We can define something similar to the factorial function, \(n!\), for prime numbers. This is known as the "primorial" function and it written as \(p\#\). It is defined by

\[ n \# = \displaystyle\prod_{p < n ,\: prime}^{n} p \]

The first few values are:

\[ 3\# = 2 \cdot 3 = 6 \] \[ 5\# = 30\] \[ 7\# = 210\] \[ 11\# = 2310\]

They have an interesting property involving Euler's Totient function: \[ \frac{\phi (n \#)}{n \#} = \displaystyle\prod_{p < n ,\: prime}^{n} 1 - \frac{1}{p} \simeq \frac{1}{ln(n)} \]

The second follows from the definition of the totient function while the third follows from the prime number theorem. What this means, essentially, is that the totient density of primorials is strictly decreasing to zero. Let me explain.

Primorials are important because they essentially "sieve" through prime numbers. For example, every prime number can also be written in the form of \(6n \pm 1\). Likewise, they can be written in the forms \(30n \pm 1, 30n \pm 7, 30n \pm 11, 30n \pm 13\). This continues for all other primorials.

But what's so special about those? We can also write primes as \(4n \pm 1, 10n \pm (1, 3)\), and so on. What's really important is minimizing the number of residue classes we have. In this light, we can imagine that there are some numbers which work better than others. For example, the prime number residue classes of \(7\) are \(\pm 1, \pm 2, \pm 3\). So we *could* write prime numbers in the form of \(7n \pm(1,2,3)\), but why bother when we can write them as \(6n \pm 1\) and reduce the total number of residue classes from \(\phi(7)=6\) to \(\phi(6)=2\)?

This is where the \(\phi (n) / n\) term comes from in the equation above. It measures the number of residue classes of \(n\) relative to its size. Primorials are important because they optimize this measure and occupy its minimum values.

A unique application of primorials is in calculating heuristics about the gaps between prime numbers. I'll develop this fully in a later note, but the general argument is as follows:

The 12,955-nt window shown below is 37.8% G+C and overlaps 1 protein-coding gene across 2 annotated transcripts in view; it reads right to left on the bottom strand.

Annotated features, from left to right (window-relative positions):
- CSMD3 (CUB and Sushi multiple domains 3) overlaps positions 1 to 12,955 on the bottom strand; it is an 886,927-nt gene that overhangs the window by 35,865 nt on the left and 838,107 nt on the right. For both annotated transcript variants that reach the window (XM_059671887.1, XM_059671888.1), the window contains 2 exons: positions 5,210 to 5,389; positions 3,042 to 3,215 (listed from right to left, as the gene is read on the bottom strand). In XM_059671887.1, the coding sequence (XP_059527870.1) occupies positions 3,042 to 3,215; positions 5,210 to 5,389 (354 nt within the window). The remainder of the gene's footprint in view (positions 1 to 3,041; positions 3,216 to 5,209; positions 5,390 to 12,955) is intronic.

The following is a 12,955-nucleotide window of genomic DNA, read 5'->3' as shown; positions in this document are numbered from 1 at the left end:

Take a prime number of the form \(6n + x\) and write out the next prime that comes after it. There are 4 possibilities:

\[ \begin{array}{lr} prime \: 1 & prime \: 2 & gap \\ 6n+1 & 6k + 1 & 6s \\ 6n+1 & 6k + 5 & 6s + 4 \\ 6n+5 & 6k + 1 & 6s+2 \\ 6n+5 & 6k + 5 & 6s \end{array} \]

The gap is divisible by \(2\) in all cases, which is a trivial fact. In half of the cases, it is divisible by \(3\). If we look at larger residue classes, we find that gaps are divisible by \(5\) in a third of cases and so on. Assuming that s is minimal (looking only at twin primes, cousin primes, and sexy primes), we can also use this heuristic to state that sexy primes (prime pairs with a gap of \(6\)) are about twice as common as twin and cousin primes (those with gaps \(2\) and \(4\), respectively).

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## Comments

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TopNewestSo, if the heuristic relates the occurences of prime pairs with gaps 2, 4, 6, ..., would a solution to the twin prime conjecture also prove that there are infinitely many prime pairs with any gap? Or is the heuristic too inaccurate for that?

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It would strongly suggest it, but it's still too weak to prove it. For example, we currently know that there is at least 1 prime gap below 246 which occurs infinitely often, but not which one it is. If de Polignac's conjecture is true (I believe it is), then the existence of one infinitely frequent prime gap ensures the existence of all of them - but it's based solely on heuristic arguments so far and has yet to be proven rigorously.

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Ah, interesting. Your discussions always cover really nice bits of mathematics, and I admire you for your great ideas and how you present them!

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